PowerA has been creating fully-licensed Xbox controllers for many years, offering colorful designs, extra buttons, and generally more choice than the official controllers, while maintaining impressively low prices. As a case in point, this Spectra Infinity Xbox Series X controller has three RGB lighting zones, multi-level trigger locks, dual rumble motors, headset input with microphone mute and volume control, and extra rear buttons, yet it costs just $35.
Despite packing such a huge number of features into the package for such a low price, the Spectra Infinity doesn’t want for anything when it comes to build quality, at least in terms of heft. Despite being a wired-only controller, it weighs the same as a standard Xbox controller (with batteries) and it feels like it’s built like a tank, with buttons that have a precise, crisp feel to them too – they’re a far cry from the cheaper-feeling buttons of the Logitech F310 and Thrustmaster Dual Analog 4.
The thumbsticks feel good too, with a light yet smooth resistance. They’re just a touch lighter in use than those on a standard Xbox controller but they still feel relatively easy to use accurately. The analog triggers, on the other hand, do feel a bit too light. We find stiffer triggers make it easier to accurately dial in functions such as accelerator control, but you could get used to this lighter feel with practice.
Slide the trigger controls on the underside over one notch and the trigger travel distance moves from roughly 10mm to about 7mm, while sliding the control fully over results in the trigger travel dropping to about 5mm. The latter still isn’t quite what we’d called a truly hair-trigger feel like you get on the Microsoft Xbox Elite Wireless Controller Series 2, but it tightens up the response a bit.
Also on the underside are the two extra buttons, which fall neatly under your middle fingers when using a conventional grip, but are difficult to reach if you’re using any alternative grip. They offer a well-balanced feel, though, with a small travel distance making for a quick response, but without the hair-trigger feel of the Xbox Elite Series 2 controller’s paddles.
Meanwhile, the inclusion of a headset socket is a really useful addition that elevates this controller far above most cheaper alternatives, while the volume/mute control on the front even adds features that you won’t find on a standard Xbox Wireless Controller.
Really, then, it’s only the fact that this is a wired controller (and a heavy one at that) that puts it at all behind official Xbox units. The micro-USB socket at the back is sunken so that the provided cable stays firm and secure, and the cable’s 3m length is ample for most applications. It would be preferable to have a USB Type-C socket instead of micro-USB, though.
This specific Spectra Infinity model includes RGB lighting that surrounds all the buttons and the edge of the controller. It’s a bit much for our liking when it’s in full flow, but there are masses of other designs of this controller available, including plain solid color models available in black, red, khaki green, and blue & white, to name just a few.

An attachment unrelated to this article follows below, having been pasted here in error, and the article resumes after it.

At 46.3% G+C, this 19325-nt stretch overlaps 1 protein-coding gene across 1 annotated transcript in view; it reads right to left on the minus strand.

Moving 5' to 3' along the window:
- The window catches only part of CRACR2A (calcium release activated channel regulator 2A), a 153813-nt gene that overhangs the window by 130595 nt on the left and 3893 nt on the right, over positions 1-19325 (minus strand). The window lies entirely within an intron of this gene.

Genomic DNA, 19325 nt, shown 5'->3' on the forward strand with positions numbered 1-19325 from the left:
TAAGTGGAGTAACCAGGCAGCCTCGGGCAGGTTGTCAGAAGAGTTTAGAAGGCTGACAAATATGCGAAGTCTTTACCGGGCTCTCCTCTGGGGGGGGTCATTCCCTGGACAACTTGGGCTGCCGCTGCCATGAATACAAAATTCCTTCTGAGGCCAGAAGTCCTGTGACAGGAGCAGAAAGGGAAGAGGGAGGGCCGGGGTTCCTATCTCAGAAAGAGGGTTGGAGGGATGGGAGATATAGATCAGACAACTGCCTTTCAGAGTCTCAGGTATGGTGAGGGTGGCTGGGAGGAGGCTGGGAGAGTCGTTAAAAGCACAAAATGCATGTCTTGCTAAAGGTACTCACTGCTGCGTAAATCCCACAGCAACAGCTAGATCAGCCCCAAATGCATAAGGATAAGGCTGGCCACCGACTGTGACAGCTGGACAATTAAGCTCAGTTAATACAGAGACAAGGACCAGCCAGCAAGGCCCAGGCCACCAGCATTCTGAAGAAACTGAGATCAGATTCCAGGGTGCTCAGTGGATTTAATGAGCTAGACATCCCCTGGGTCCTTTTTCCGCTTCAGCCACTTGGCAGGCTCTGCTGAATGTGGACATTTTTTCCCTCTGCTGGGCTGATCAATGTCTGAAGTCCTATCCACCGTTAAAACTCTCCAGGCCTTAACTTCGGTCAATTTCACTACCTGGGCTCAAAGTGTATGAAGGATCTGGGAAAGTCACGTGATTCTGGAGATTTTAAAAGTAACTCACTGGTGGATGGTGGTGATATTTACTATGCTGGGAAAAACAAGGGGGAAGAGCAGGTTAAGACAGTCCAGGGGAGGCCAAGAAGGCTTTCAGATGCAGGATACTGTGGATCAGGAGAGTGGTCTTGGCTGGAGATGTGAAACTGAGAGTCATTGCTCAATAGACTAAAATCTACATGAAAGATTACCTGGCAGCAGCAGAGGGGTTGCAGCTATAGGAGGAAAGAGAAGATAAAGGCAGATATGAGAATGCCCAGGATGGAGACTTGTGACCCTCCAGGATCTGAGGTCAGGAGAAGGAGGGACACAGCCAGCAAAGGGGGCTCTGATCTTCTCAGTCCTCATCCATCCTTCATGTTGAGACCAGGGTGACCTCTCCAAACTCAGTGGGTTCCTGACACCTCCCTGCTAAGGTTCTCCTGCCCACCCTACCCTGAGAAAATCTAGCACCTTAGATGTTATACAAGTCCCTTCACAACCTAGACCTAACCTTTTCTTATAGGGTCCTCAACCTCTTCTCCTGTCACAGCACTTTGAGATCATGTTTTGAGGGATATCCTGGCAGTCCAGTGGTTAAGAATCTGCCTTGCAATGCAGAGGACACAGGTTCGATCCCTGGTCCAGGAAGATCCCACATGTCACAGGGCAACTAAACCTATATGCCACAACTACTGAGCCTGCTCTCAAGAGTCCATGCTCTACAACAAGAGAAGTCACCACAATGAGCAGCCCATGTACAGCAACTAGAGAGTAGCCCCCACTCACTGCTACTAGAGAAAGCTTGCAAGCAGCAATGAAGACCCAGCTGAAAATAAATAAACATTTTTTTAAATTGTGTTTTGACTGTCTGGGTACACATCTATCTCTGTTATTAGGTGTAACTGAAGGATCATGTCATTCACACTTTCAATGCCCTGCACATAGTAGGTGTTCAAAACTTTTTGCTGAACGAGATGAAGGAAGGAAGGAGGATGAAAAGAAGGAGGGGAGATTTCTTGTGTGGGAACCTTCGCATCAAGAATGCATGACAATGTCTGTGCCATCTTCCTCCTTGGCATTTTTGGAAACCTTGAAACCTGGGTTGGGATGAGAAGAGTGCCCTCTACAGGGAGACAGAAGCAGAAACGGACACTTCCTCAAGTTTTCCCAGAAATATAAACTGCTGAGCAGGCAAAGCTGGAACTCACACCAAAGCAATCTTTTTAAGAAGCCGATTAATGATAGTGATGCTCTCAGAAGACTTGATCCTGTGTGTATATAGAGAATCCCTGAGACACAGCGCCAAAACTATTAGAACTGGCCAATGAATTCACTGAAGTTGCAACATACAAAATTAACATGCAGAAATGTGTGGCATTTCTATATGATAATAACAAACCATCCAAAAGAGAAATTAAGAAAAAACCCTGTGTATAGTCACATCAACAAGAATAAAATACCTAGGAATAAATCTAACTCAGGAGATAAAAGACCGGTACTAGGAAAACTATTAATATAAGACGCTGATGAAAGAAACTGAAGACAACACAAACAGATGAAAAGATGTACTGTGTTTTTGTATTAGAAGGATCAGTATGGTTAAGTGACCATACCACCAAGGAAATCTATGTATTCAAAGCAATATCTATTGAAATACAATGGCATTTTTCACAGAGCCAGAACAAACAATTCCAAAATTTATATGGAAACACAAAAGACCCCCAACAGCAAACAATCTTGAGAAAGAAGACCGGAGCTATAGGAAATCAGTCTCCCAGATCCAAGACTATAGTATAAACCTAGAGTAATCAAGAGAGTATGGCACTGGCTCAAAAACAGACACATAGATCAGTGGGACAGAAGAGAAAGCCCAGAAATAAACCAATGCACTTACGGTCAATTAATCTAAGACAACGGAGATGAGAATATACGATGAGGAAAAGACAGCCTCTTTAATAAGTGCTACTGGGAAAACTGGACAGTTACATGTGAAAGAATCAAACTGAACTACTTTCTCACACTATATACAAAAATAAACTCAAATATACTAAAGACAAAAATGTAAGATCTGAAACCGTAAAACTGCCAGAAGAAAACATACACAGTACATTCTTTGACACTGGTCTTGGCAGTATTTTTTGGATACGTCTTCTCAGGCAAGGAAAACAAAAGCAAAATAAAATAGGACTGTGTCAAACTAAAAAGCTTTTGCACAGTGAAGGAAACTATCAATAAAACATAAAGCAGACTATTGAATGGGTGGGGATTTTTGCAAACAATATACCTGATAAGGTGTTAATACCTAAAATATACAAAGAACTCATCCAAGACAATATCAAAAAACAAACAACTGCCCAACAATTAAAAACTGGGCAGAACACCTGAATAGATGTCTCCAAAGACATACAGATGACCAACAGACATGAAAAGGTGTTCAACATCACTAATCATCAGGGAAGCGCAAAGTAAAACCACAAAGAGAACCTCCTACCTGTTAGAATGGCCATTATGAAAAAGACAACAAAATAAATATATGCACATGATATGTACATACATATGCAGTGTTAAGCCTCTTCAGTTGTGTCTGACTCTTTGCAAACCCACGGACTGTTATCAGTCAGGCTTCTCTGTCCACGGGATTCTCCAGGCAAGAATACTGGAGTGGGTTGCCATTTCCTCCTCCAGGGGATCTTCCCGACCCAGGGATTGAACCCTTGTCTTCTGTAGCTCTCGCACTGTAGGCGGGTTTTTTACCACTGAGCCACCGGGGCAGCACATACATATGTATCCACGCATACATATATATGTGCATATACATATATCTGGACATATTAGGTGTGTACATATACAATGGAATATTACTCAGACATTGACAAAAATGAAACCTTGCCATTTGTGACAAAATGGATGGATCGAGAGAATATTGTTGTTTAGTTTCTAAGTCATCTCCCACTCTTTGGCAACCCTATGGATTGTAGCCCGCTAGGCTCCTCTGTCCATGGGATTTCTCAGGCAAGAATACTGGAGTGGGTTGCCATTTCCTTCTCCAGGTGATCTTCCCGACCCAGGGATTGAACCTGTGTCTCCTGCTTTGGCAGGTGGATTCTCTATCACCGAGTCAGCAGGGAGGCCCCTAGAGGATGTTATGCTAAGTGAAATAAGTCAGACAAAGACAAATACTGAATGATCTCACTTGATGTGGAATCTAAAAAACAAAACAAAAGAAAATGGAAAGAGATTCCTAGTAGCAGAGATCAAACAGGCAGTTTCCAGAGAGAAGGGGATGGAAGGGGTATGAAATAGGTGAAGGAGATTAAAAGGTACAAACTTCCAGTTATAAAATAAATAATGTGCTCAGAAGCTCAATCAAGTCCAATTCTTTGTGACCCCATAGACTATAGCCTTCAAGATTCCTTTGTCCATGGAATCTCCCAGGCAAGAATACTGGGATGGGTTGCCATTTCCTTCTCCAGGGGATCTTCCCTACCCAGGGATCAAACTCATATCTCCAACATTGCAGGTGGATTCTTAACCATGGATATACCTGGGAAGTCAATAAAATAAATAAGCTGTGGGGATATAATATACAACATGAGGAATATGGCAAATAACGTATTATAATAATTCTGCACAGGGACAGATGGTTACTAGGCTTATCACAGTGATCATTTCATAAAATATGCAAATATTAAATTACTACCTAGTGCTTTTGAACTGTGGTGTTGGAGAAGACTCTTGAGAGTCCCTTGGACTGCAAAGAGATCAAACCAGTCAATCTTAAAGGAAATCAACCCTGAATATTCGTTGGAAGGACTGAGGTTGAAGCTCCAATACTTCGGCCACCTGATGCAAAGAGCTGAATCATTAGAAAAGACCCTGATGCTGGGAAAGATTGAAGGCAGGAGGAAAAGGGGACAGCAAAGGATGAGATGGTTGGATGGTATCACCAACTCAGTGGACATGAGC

As for PC gaming, the PowerA Spectra, just like the official Xbox controllers, works flawlessly with Windows games and is in fact seen as an official Xbox controller, so there are no drivers to install on configuration worries.
PowerA Spectra Infinity Xbox Series X pros and cons
- Excellent build quality
- Useful extra features
- Fantastic value
- Wired only
- Micro-USB rather than USB Type-C
- Slightest loose-feeling triggers
PowerA Spectra Infinity Xbox Series X specs
The PowerA Spectra Infinity Xbox Series X specs list is:
|Connections||Wired-only with micro-USB socket, 3m cable included|
|Button layout||Xbox style|
|Extras||Three-zone RGB lighting, three-level trigger locks, two extra rear buttons|
PowerA Spectra Infinity Xbox Series X price
The PowerA Spectra Infinity Xbox Series X price is $35 (£35), making it a great value gamepad, though it lacks wireless.
Price: Expect to pay $35 (£35).
PowerA Spectra Infinity Xbox Series X review conclusion
Although we found the analog triggers of this controller a little lacking in resistance, and the extra RGB lighting wasn’t quite to our taste, there’s also a huge amount we did like about this controller, especially for the price. It’s packed with features, including extra rear buttons and headset volume controls, and it’s very well-built. It’s a touch heavy considering it lacks wireless, but it’s hard not to be bowled over the quality of this controller for this price.
For our pick of the best game controllers, check out our best PC controllers guide.
A stunningly low price for the quality and features on offer, even if it’s a touch heavy and lacks a wireless connection.